Michelle goes on to describe the impact of Words from the Women’s Cafe and the FWWCP preservation project as a whole: “Preserving works like these can help other people — maybe future students — feel represented and not alone . . . I am happy to have contributed, even in a little way, to the preservation of the work that the FWWCP has created, and I hope that other people are lucky enough to look through those boxes someday, too.”

The FWWCP Collection contains numerous publications — poetry, prose, fiction, memoir, and interviews — that explore gender, identity, and LGBTQ+ issues. You can learn more by visiting the TUC Library. The FWWCP/FED is also on Instagram (fwwcp_collection) and at


Collaborative Preservation of Working-Class Histories – The FWWCP Collection (Part 1)


US student volunteers in reading room Guest bloggers Dr Jessica Pauszek and Syracuse University Fellow Vincent Portillo describe their recent visit, along with their summer school students from the Syracuse University’s Studies Abroad Programme, which took place over a month between May and June 2018. This is the first in a short series written about their visit and the work they have been doing on the Federation of Worker Writers and Community Publishers. (Our own member of staff Hannah Bennet took part in the classwork.)

In recent years, the TUC Library has been building its holdings of the Federation of Worker Writers and Community Publishers (FWWCP) publications. In 2014, the TUC Library received a large donation of community publications from Nick Pollard, longtime member of the FWWCP. Subsequent donations followed. Today, the FWWCP Collection at the TUC consists of nearly 2,300 unique community publications, as well as nearly 40 years of administrative materials, including pamphlets from yearly FED Festivals, writing workshops, meeting minutes, membership applications, and more.

The FWWCP Collection is a significant resource for those interested in community publishing, as well as working class histories and testimony. In the late 1970s, the FWWCP worked to create an inclusive community, whose writing, ideas, and testimony reflected the concerns of a largely disenfranchised working class. This network expanded from eight community writing groups at Centerprise Bookshop in London to over one hundred writing groups in regions of England, parts of Wales, Ireland, Spain, France, Germany, Italy, South Africa, Australia, New Zealand, Canada, and the United States.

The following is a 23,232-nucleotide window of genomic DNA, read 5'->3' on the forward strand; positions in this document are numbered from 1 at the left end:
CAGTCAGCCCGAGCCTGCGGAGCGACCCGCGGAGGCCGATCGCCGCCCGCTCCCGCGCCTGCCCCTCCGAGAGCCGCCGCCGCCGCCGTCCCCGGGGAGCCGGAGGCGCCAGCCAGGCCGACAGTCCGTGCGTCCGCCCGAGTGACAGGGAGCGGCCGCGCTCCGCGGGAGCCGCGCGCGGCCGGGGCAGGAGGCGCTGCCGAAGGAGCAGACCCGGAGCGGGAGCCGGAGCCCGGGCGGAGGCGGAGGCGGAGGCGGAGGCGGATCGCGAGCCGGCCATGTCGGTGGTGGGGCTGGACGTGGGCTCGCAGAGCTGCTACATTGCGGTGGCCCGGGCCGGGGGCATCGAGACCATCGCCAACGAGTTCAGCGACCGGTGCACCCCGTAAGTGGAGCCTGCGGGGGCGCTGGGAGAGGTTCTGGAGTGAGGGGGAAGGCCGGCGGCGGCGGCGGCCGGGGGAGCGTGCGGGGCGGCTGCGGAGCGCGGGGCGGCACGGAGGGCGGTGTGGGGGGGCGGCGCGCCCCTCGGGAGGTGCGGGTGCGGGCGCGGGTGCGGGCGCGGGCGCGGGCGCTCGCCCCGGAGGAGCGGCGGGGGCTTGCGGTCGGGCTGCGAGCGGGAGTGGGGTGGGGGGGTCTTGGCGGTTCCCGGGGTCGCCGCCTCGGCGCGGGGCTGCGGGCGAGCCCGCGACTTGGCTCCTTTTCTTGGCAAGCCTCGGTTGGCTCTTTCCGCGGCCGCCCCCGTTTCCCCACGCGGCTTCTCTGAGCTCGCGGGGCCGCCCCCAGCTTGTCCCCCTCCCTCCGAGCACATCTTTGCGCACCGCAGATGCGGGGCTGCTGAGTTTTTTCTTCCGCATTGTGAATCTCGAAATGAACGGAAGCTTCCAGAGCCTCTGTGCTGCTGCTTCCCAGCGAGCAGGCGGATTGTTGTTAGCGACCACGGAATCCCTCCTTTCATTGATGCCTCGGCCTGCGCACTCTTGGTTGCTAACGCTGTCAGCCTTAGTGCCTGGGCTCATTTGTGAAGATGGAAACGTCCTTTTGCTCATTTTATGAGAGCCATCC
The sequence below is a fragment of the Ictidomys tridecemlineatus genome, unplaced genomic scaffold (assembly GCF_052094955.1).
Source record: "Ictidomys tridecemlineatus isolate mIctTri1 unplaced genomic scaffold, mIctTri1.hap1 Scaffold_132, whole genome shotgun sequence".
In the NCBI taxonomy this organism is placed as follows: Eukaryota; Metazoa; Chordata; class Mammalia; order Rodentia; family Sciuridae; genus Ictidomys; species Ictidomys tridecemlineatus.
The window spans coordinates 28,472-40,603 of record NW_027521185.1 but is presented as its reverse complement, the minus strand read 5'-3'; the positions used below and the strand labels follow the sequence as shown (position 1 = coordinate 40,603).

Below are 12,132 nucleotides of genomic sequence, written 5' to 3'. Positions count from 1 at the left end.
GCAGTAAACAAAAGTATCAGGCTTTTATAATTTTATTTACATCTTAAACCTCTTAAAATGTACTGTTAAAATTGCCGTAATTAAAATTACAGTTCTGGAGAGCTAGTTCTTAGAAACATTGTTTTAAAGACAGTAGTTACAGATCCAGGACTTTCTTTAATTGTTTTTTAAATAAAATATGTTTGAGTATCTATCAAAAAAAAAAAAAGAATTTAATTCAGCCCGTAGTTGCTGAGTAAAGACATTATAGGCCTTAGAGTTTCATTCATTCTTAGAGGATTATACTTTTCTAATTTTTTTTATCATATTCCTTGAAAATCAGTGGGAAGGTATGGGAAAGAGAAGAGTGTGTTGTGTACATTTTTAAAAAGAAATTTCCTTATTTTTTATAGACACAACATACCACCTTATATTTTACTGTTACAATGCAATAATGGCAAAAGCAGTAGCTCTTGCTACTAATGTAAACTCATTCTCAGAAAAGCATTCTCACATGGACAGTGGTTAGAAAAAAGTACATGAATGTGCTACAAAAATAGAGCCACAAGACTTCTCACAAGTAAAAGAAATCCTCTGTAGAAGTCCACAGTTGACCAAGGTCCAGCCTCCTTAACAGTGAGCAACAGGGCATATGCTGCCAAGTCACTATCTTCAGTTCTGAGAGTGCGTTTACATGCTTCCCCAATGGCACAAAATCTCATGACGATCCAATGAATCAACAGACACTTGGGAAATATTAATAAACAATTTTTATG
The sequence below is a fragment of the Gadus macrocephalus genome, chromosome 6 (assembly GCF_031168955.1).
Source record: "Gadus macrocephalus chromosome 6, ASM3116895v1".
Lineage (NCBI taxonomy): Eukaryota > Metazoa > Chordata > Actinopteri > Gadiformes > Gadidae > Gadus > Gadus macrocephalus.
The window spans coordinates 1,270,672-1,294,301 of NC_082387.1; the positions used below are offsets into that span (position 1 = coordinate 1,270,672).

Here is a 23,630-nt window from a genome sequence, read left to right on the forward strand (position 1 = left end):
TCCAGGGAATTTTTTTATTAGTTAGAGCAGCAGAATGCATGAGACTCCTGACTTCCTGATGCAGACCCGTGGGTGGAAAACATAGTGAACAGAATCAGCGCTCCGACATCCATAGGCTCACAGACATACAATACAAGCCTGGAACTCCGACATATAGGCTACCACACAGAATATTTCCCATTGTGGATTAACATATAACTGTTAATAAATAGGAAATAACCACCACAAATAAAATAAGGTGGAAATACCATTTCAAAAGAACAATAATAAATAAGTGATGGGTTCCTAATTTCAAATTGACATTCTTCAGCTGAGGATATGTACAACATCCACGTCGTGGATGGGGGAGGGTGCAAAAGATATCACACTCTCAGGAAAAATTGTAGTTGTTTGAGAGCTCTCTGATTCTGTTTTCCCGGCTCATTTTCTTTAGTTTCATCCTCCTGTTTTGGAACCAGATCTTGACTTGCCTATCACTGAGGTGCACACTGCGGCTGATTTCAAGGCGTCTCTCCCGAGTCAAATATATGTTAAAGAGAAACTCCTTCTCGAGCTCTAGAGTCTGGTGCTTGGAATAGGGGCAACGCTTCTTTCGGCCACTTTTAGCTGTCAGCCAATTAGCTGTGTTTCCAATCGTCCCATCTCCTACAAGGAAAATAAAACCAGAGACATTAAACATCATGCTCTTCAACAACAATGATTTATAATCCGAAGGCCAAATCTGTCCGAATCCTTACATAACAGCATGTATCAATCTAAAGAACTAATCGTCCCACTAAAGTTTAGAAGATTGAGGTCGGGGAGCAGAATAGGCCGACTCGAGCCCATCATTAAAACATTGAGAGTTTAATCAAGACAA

In an ongoing project, Jess Pauszek and Steve Parks have brought university students from the United States to the TUC to support the preservation of FWWCP materials. This summer, through Syracuse University’s Study Abroad program, eight students from universities, including Syracuse University, Auburn University, University of California at Santa Barbara, and Indiana University-Purdue University Indianapolis, visited the TUC Library to learn how the FWWCP’s working-class writers used writing communally for social purposes.

Led by Vincent Portillo and Jess Pauszek, students have been working to sort and index materials; further, they have been exploring the collection, identifying key themes within the publications, including: Art, Food, Gender, Literacy, LGBTQ+, Mental Health, Migration, Race/Racism, War, and Work. Based on these topics, students and instructors read and summarized publications to develop reading guides for future users of the FWWCP Collection, including community members and researchers alike.

One student, Joshua Johnston, remarked the following about his experience: “I spent time going through publications by writing groups looking to empower people struggling with the stigma of mental illness. These groups call themselves Survivor’s Poetry, and they use poetry and illustration as an outlet for self-expression in order to revive a sense of agency either taken from them by the system or suppressed by dismissal from loved ones. These haunting past experiences have awakened a voice that is beautiful and powerful. The TUC is the place to get lost in genuine, heartfelt writing.”

Survivors Poetry spread to include groups in London, Stevenage, Glasgow and more. The FWWCP Collection houses multiple publications from these groups. Additionally, Stevenage Survivors, a longtime FWWCP member, still maintains an active writing presence (check out Stevenage Survivors Poetry on Facebook).

To find out more about the FWWCP Collection, you can visit the TUC, or follow the FWWCP/FED’s work on Instagram (fwwcp_collection) as well the website:


WORKERS UNITED – new exhibition celebrates the 150th anniversary of the TUC


Workers United

The TUC Library is launching its new exhibition “WORKERS UNITED” at the 150th Anniversary Conference – Retrospect and Prospects – at the Mechanics Institute in Manchester this Friday 1st June


Walter Citrine part 3 – Citrine as the Acting General Secretary, November 1925


Our guest blogger Dr James Moher  (former CWU & T&GWU official) completes his series with the final part of his article on Walter Citrine in Russia.